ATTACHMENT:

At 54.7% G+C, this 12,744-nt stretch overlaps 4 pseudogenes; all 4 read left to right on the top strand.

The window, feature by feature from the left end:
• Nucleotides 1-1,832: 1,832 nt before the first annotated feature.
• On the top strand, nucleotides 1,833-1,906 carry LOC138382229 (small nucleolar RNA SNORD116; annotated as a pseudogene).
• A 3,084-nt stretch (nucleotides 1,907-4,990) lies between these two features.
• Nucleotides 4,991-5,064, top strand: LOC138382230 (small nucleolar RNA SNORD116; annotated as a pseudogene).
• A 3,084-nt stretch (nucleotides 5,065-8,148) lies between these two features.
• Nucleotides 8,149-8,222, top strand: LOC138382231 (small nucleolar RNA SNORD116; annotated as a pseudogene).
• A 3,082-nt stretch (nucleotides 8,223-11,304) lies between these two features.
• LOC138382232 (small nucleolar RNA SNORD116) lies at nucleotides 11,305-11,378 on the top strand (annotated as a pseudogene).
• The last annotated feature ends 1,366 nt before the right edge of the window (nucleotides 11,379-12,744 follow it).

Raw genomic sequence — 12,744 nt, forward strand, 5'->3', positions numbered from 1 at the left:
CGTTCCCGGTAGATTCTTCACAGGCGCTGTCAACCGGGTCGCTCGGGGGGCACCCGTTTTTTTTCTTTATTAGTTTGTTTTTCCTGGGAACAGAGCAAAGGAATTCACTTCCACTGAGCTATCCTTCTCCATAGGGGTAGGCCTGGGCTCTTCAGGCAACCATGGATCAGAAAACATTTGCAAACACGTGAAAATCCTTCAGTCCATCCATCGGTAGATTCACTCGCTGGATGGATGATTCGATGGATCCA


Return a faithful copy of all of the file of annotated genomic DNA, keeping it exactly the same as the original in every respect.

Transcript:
At 54.7% G+C, this 12,744-nt stretch overlaps 4 pseudogenes; all 4 read left to right on the top strand.

The window, feature by feature from the left end:
• Nucleotides 1-1,832: 1,832 nt before the first annotated feature.
• On the top strand, nucleotides 1,833-1,906 carry LOC138382229 (small nucleolar RNA SNORD116; annotated as a pseudogene).
• A 3,084-nt stretch (nucleotides 1,907-4,990) lies between these two features.
• Nucleotides 4,991-5,064, top strand: LOC138382230 (small nucleolar RNA SNORD116; annotated as a pseudogene).
• A 3,084-nt stretch (nucleotides 5,065-8,148) lies between these two features.
• Nucleotides 8,149-8,222, top strand: LOC138382231 (small nucleolar RNA SNORD116; annotated as a pseudogene).
• A 3,082-nt stretch (nucleotides 8,223-11,304) lies between these two features.
• LOC138382232 (small nucleolar RNA SNORD116) lies at nucleotides 11,305-11,378 on the top strand (annotated as a pseudogene).
• The last annotated feature ends 1,366 nt before the right edge of the window (nucleotides 11,379-12,744 follow it).

Raw genomic sequence — 12,744 nt, forward strand, 5'->3', positions numbered from 1 at the left:
CGTTCCCGGTAGATTCTTCACAGGCGCTGTCAACCGGGTCGCTCGGGGGGCACCCGTTTTTTTTCTTTATTAGTTTGTTTTTCCTGGGAACAGAGCAAAGGAATTCACTTCCACTGAGCTATCCTTCTCCATAGGGGTAGGCCTGGGCTCTTCAGGCAACCATGGATCAGAAAACATTTGCAAACACGTGAAAATCCTTCAGTCCATCCATCGGTAGATTCACTCGCTGGATGGATGATTCGATGGATCCA